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REN21 10 Years Report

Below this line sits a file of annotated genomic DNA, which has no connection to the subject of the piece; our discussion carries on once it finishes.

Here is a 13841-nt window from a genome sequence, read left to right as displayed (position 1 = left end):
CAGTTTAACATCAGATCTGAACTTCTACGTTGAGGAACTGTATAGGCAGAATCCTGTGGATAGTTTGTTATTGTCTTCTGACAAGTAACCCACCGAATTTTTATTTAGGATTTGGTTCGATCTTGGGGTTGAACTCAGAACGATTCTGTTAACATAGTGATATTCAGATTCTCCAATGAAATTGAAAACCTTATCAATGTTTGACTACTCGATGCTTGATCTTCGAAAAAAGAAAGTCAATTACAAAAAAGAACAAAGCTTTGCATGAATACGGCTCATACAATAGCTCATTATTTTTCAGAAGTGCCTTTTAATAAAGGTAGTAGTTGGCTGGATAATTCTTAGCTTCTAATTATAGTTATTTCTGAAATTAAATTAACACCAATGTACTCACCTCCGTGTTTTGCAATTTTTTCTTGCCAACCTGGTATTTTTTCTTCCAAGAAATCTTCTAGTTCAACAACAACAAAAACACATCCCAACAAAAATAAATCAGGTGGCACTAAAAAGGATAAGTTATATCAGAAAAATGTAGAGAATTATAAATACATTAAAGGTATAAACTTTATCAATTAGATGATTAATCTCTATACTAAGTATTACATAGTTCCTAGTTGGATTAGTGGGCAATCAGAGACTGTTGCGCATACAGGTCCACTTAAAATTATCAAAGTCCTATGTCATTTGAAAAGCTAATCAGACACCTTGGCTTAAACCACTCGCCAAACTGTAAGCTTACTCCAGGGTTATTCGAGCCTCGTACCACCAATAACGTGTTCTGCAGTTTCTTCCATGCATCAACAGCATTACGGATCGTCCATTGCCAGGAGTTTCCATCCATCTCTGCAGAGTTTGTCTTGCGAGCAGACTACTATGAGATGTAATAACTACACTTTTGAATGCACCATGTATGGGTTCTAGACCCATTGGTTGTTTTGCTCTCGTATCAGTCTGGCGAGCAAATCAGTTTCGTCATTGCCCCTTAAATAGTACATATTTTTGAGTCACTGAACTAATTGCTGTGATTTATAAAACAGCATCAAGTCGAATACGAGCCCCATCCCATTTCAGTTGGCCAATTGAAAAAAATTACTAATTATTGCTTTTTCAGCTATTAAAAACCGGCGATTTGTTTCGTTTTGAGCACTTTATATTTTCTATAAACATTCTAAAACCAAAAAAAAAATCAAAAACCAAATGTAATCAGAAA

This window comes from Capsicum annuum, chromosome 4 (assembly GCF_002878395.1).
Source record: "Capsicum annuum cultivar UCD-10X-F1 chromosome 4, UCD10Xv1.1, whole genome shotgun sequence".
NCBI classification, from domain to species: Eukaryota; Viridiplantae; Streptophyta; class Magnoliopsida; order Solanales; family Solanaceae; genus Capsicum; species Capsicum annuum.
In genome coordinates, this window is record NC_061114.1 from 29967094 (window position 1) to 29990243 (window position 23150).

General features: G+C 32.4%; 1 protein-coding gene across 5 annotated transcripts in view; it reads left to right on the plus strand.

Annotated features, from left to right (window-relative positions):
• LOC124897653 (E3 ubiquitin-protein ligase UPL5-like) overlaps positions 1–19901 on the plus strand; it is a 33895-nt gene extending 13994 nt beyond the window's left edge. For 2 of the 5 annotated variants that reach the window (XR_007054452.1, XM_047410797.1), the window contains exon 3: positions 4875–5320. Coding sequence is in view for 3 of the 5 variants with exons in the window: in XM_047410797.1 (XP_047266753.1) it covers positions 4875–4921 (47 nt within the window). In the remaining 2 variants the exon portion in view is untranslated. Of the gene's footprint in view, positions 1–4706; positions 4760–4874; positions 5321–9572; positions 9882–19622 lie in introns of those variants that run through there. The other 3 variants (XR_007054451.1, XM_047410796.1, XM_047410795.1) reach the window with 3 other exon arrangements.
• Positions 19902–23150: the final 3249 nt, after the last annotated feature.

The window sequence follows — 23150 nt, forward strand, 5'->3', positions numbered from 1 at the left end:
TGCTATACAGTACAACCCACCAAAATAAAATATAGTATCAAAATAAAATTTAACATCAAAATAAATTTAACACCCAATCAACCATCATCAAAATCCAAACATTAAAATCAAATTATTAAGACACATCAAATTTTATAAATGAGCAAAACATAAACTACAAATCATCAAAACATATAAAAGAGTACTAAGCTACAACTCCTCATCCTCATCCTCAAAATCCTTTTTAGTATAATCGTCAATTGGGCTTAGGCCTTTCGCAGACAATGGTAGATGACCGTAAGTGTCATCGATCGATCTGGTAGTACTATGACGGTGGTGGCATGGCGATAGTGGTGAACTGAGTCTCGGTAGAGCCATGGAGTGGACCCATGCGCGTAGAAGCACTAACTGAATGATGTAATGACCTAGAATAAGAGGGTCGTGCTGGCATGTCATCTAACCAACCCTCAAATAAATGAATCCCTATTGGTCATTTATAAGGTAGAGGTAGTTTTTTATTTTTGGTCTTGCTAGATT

24 AUSTRALIA OCEANIA n GENERAL OVERVIEW Australia Oceania covers a huge area with range of divergent countries. Australia,iii New Zealand,iv South Korea and Japan as well as the 15 Pacific Island States are very different in terms of geographical and climatic conditions, as well as the economic situation. However the entire region is blessed with extraordinary potentials of renewable energy and the low population density in all countries of this region makes renewable energy a natural choice for decentralised generation technology. Australia has among the largest renewable potentials world- wide. According to the IPCC Special Report Renewable Energy, Australia could deliver the country’s current demand more than 50 times over from renewable energy sources alone. Solar and wind are the main renewable energy sources for growth, on top of the existing hydroelectricity and bioenergy. New Zealand was an early adopter of several alternative energy technologies, particularly hydroelectricity and geothermal energy. Its mature geothermal sector places New Zealand among the top countries for geothermal power capacity. The country also has a large potential for wind, solar and ocean energy. Like New Zealand, Japan has good geothermal potential and a rapidly expanding PV sector. Renewables have been slower to develop in South Korea but tidal power and CSP are emerging as renewable leaders. The vast majority of electricity demand of the Pacific Islands is generated via diesel generators which are among the most expensive technologies to produce electricity. While solar PV electricity generation would be the cheapest technology to gen- erate power almost across all the island states, the largest bar- rier is still limited know-how and access to technology. However many of the island states recognise the huge opportunity that renewable energy represents and have developed support pro- grammes over the past five years. n MAIN DRIVERS FOR RENEWABLES Grid-connected solar PV and wind power have established them- selves as the lowest cost renewable energy options for Australia. In Australia, 75% of the population wants more renewable energy demonstrating an inherent understanding of the importance of renewable energies. Australia’s ageing coal power plant fleet provides further impetus. However, policy uncertainty remains a challenge in Australia, particularly for large scale renewable energy project deployment. Drivers for renewables in New Zealand include diverse resource development, environmental responsibility, efficient use of energy and secure and affordable energy. For the Island States, security of supply, access to energy services and independence from fuel costs are the main drivers. n RENEWABLE ENERGY POLICY DEVELOPMENT A decade ago, Australia’s renewable industry was dominated by large-scale hydro power. The single most important policy that has helped drive the maturation of the country’s renewable industry since 2001—particularly in the field of large scale on- shore wind and residential PV installations—was the Renewable Energy Target (RET). The RET obligates electricity retailers and large wholesale con- sumers to source at least 20% of electricity from RE sources by 2020. The review of the RET scheme is currently underway, caus- ing significant uncertainty for large-scale investment at present. Various state governments have introduced FITs for rooftop solar. Tariffs have been generous but have wound down significantly over the past years as the cost of solar PV has come down, in turn leading to a reduction in the number of rooftop installation because of reduced incentives. Unlike many other industrialised countries, explicit support schemes for renewable energies are minimal in New Zealand in part because renewable energies are already competitive with fossil-fuelled equivalents. Most renewable electricity projects rely on existing market mechanisms while some sectors, such as solar water heating, receive low levels of support. In recent years the development of renewables has lagged that of other countries, particularly in fields such as wind power. In 2008, renewable sources of energy provided 33% (5.6 M toe) of total primary energy supply (TPES) a share that has changed little since then. New Zealand currently has a target of 90% elec- tricity from renewable energy by 2025 despite not having any specific renewable energy policy in place. Japan’s feed-in-tariffs were first introduced in 2012, in response to help plug the gap caused by the loss of nuclear capacity as well as aiming to utilise Japan’s vast geothermal resources, esti- mated at over 20 GW. Japanintroduceditsfirstfeed-in-tariffsin2009.Itreplacedvolun- tary net-metering, which was offered by regional electric utilities,iii) Source: Clean Energy Council 2013. Reference see endnotes. iv) Source: Energy-in-New Zealand. Reference see endnotes.

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